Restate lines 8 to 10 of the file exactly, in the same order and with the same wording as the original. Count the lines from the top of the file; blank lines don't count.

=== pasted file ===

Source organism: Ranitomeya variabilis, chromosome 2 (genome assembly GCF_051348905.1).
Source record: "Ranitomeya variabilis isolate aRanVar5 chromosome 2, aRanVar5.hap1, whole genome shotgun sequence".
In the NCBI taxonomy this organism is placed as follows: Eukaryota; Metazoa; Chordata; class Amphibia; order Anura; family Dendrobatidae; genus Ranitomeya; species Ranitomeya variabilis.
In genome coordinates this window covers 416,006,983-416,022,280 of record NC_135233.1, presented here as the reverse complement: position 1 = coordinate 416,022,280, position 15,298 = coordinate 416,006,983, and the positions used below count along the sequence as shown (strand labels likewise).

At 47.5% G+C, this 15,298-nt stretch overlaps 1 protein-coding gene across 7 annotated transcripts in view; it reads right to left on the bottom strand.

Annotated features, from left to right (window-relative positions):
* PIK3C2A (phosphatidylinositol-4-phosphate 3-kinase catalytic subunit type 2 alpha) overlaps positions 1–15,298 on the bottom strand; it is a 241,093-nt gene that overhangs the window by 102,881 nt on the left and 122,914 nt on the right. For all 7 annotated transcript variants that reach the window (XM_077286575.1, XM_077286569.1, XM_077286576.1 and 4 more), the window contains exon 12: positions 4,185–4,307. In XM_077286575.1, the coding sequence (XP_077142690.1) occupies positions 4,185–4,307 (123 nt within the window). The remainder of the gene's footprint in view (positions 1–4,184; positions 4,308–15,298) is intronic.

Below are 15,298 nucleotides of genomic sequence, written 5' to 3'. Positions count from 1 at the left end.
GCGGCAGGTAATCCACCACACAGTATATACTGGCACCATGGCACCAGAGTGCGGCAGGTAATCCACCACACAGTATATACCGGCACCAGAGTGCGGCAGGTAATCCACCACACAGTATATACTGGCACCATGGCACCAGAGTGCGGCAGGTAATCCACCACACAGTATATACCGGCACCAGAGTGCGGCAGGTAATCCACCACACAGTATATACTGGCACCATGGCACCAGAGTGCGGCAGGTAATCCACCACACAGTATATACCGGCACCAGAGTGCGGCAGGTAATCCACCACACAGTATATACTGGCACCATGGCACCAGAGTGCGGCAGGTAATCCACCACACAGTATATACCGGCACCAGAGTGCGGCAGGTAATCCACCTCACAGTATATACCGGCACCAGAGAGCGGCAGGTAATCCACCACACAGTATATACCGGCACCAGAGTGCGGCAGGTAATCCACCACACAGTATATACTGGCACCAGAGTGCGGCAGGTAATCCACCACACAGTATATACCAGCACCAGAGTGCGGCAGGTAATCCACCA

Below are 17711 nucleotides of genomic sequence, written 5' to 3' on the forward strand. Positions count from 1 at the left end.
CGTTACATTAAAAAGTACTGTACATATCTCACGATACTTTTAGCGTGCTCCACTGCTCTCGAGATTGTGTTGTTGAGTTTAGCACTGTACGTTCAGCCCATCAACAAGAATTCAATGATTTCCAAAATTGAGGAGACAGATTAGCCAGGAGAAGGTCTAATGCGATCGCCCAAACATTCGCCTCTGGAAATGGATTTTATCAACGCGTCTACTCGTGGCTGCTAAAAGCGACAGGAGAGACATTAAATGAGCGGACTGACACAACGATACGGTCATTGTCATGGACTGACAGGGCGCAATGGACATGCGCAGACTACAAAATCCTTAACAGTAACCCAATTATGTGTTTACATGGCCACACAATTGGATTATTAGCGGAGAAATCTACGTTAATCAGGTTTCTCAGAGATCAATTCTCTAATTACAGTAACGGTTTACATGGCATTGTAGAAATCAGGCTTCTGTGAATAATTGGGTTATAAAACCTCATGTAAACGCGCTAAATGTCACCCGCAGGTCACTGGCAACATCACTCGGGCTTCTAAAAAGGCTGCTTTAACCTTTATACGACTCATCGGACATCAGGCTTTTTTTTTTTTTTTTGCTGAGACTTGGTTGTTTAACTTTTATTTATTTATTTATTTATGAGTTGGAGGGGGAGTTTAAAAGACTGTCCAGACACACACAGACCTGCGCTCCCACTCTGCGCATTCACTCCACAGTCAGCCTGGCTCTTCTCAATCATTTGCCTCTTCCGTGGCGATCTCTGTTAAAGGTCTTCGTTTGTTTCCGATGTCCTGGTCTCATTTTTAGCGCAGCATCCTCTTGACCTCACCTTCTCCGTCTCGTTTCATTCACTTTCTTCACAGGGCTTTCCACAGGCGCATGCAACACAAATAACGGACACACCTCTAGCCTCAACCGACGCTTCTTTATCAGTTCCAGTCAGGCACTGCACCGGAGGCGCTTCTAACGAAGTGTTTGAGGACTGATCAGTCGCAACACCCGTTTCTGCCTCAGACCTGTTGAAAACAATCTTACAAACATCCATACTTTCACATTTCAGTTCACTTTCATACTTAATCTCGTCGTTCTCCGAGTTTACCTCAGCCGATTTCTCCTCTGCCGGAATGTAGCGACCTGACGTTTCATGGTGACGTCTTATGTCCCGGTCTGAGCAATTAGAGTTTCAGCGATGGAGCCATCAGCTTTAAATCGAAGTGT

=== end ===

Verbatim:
Below are 15,298 nucleotides of genomic sequence, written 5' to 3'. Positions count from 1 at the left end.
GCGGCAGGTAATCCACCACACAGTATATACTGGCACCATGGCACCAGAGTGCGGCAGGTAATCCACCACACAGTATATACCGGCACCAGAGTGCGGCAGGTAATCCACCACACAGTATATACTGGCACCATGGCACCAGAGTGCGGCAGGTAATCCACCACACAGTATATACCGGCACCAGAGTGCGGCAGGTAATCCACCACACAGTATATACTGGCACCATGGCACCAGAGTGCGGCAGGTAATCCACCACACAGTATATACCGGCACCAGAGTGCGGCAGGTAATCCACCACACAGTATATACTGGCACCATGGCACCAGAGTGCGGCAGGTAATCCACCACACAGTATATACCGGCACCAGAGTGCGGCAGGTAATCCACCTCACAGTATATACCGGCACCAGAGAGCGGCAGGTAATCCACCACACAGTATATACCGGCACCAGAGTGCGGCAGGTAATCCACCACACAGTATATACTGGCACCAGAGTGCGGCAGGTAATCCACCACACAGTATATACCAGCACCAGAGTGCGGCAGGTAATCCACCA

Below are 17711 nucleotides of genomic sequence, written 5' to 3' on the forward strand. Positions count from 1 at the left end.